Welcome to Morrison’s prison island

First the update. Australia’s failing vaccine rollout is still firmly stuck in the Third World:

On the ground, there are stories of gaps all over the place:

  • Australia’s largest health care provider, BUPA, has had zero contact with the Morrison Government for its aged care vaccination program. It has no vaccines, no plan to go forward despite this supposedly being the first phase of the rollout.
  • In fact, the entire aged care sector is in a panic as vaccines don’t arrive, second shots disappear, and folks scramble to GPs off their own bat to substitute the official rollout.
  • Novavax has pushed back its global production schedule and will likely impact the Australian allotment. There is a discussion to produce it here instead.

The schmozzle is leading to some wild politicking by a desperate Coalition. Greg Hunt yesterday threatened to turn Australian back into the prison island:

  • Australia may never open its borders again despite being fully vaccinated.
  • This further abandons 40k Aussie marooned overseas.
  • Business lobbies pointed out, rightly for once, that lockdowns cost $1bn per week and tourism is being decimated.

It’s pointless to reason through it. This is nothing more than a wild public relations stunt from the “health minister”. The Coalition is more desperate than most to open the borders to its favoured flood of cheap foreign labour.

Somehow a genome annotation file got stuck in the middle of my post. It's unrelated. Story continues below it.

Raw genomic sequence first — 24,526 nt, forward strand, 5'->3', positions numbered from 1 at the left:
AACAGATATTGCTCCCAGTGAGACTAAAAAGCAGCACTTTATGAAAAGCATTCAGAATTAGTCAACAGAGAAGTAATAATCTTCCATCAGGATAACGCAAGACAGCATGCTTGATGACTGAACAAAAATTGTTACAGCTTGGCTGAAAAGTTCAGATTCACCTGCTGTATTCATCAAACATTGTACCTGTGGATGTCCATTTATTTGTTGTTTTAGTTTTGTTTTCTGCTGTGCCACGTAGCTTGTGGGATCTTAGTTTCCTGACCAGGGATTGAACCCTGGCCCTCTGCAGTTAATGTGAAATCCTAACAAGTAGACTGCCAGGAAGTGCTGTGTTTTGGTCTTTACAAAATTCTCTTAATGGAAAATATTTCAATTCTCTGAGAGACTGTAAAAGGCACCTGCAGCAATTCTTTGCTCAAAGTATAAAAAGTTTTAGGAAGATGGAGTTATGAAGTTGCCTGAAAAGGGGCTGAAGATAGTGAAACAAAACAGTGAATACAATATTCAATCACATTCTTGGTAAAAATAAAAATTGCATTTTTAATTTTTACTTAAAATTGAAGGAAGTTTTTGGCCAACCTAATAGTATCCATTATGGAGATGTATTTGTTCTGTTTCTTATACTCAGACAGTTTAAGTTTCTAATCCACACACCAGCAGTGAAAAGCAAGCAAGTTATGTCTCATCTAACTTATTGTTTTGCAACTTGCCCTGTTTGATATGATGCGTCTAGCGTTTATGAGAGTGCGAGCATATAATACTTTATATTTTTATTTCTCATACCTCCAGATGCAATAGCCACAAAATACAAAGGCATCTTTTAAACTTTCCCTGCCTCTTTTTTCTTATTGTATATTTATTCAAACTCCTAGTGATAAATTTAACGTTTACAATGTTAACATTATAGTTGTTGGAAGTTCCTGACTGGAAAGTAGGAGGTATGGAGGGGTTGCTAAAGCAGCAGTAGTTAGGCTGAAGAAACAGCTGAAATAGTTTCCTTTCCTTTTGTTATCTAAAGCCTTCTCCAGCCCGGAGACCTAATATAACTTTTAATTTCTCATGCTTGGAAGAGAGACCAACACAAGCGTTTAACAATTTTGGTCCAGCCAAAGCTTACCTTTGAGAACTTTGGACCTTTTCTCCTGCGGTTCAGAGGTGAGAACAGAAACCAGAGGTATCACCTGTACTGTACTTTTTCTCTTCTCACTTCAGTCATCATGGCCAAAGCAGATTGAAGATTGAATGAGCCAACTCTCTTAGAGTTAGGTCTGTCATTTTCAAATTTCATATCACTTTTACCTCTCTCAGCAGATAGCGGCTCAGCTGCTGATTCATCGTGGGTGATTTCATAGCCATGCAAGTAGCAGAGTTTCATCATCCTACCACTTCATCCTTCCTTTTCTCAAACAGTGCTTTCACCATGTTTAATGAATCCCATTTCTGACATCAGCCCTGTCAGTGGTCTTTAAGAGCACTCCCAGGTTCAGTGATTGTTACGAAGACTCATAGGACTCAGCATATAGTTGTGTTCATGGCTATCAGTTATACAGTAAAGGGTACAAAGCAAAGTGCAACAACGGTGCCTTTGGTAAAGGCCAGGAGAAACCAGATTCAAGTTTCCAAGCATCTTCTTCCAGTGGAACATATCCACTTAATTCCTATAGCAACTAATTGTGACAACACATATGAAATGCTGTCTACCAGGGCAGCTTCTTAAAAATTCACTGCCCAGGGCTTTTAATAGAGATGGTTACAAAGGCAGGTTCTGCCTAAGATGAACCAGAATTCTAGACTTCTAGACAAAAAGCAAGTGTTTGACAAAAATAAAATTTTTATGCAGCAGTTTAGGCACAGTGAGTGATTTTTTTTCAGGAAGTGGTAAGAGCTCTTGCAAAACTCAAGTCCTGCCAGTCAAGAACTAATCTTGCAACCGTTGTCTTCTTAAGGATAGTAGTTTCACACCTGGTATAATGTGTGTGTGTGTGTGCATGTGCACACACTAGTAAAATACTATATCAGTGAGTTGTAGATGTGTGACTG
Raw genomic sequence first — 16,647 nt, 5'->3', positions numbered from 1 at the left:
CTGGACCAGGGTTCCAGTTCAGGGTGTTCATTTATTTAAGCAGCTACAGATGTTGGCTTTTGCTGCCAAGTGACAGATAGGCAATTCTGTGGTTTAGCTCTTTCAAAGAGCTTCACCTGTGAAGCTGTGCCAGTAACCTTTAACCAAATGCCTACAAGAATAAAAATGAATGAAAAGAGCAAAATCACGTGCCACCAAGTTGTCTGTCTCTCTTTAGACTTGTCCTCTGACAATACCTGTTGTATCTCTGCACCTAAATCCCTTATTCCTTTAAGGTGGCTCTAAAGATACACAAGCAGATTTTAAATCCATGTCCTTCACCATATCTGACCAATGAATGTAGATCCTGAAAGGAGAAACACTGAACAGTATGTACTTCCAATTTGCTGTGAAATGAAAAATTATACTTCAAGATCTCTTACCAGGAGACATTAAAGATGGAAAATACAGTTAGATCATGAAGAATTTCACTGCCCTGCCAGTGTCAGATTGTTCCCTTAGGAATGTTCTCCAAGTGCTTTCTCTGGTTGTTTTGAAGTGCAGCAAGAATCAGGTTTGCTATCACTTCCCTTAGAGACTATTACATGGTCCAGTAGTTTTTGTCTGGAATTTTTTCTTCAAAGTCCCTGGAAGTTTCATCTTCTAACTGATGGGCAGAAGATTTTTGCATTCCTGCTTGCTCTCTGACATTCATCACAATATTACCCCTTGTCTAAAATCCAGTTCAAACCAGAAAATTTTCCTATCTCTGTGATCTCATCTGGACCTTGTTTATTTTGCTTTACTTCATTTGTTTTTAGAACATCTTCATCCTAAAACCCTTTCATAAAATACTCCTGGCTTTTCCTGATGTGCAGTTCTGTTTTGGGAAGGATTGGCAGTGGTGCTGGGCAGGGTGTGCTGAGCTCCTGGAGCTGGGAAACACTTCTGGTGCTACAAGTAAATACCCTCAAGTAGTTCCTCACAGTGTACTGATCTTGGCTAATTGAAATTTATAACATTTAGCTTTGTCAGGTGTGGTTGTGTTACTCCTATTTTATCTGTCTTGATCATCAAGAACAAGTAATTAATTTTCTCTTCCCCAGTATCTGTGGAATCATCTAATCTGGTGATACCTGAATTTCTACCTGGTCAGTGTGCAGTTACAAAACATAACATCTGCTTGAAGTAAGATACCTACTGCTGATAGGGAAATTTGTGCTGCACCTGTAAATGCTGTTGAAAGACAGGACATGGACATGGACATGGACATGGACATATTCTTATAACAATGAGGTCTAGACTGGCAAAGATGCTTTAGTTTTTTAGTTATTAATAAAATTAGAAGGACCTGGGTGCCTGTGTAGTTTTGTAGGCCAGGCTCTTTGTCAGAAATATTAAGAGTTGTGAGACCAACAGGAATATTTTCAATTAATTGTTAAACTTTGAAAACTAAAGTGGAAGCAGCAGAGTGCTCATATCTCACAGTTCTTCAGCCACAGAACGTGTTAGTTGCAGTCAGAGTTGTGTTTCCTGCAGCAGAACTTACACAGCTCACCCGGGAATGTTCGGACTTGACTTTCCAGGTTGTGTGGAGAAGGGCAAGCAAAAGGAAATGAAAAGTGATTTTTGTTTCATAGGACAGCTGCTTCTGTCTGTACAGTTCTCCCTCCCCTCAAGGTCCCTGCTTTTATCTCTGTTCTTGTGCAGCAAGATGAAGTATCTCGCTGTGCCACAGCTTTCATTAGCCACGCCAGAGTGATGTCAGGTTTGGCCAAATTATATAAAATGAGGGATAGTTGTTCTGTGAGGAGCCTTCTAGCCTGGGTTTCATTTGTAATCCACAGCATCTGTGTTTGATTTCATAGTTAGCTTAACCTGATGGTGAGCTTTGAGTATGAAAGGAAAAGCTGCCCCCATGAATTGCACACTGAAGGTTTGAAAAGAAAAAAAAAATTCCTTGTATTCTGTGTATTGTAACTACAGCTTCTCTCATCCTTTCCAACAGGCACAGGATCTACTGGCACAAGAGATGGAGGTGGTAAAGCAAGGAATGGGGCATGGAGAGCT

Instead of discussing such sensible measures as bringing home the stranded, local production of mRNA’s vaccines, vaccine passports, and other ways to open up, we’re stuck in this spin cycle of completely rubbish.

More spin us underway with Morrison on a new “war footing” for the failing rollout with the national cabinet to meet fortnightly instead of monthly to fix his mess.

We might ask why we were not already on a “war footing” given this is the largest and most significant national crisis management issue since WWII. Because Morrison wanted to claim the credit all for himself.

This move is also designed to end the Bereklian Government’s war on Morrison and to share the blame for his failure with the states.

Still, their involvement might help fix a few things, if the inept Morrison is sidelined.

Fat chance of that given that marketing will always come first.

David Llewellyn-Smith

Comments

  1. You’re wrong to criticise him as a marketing man; he cannot market anything. He is devoid of strategy, execution or outcomes. He really does have to go.

  2. Should be getting on with establishing RNA production facilities here. States should be pitching to biotechs to domicile there.

    Hard to believe no one is preparing to mount a challenge on the Scrote.

    • happy valleyMEMBER

      And whom would you suggest they wheel out as the challenger? Steven Bradbury Josh to replace Steven Bradbury Scotty?

      • I don’t suggest anyone. Not my problem to solve. Merely making a comment on their recent-ish form.
        I already have my baseball bat ready for polling day.

  3. happy valleyMEMBER

    “Australia may never open its borders again despite being fully vaccinated”

    Presumably, Alan Joyce wouldn’t have taken well to that news and would have got on the blower to SFM about it?

  4. Lord DudleyMEMBER

    Saw this coming. Other countries don’t prioritise Australia for vaccines because Australia has eradicated COVID, which is completely rational. Meanwhile, the US and Europe are vaccinating as many as they can, and within 3 months the virus will be mitigated (but not eliminated) in those regions; definitely in the US. Meanwhile, Australia will be in a perpetual state of freaking out because of the fear of the virus entering their as-yet-untainted country.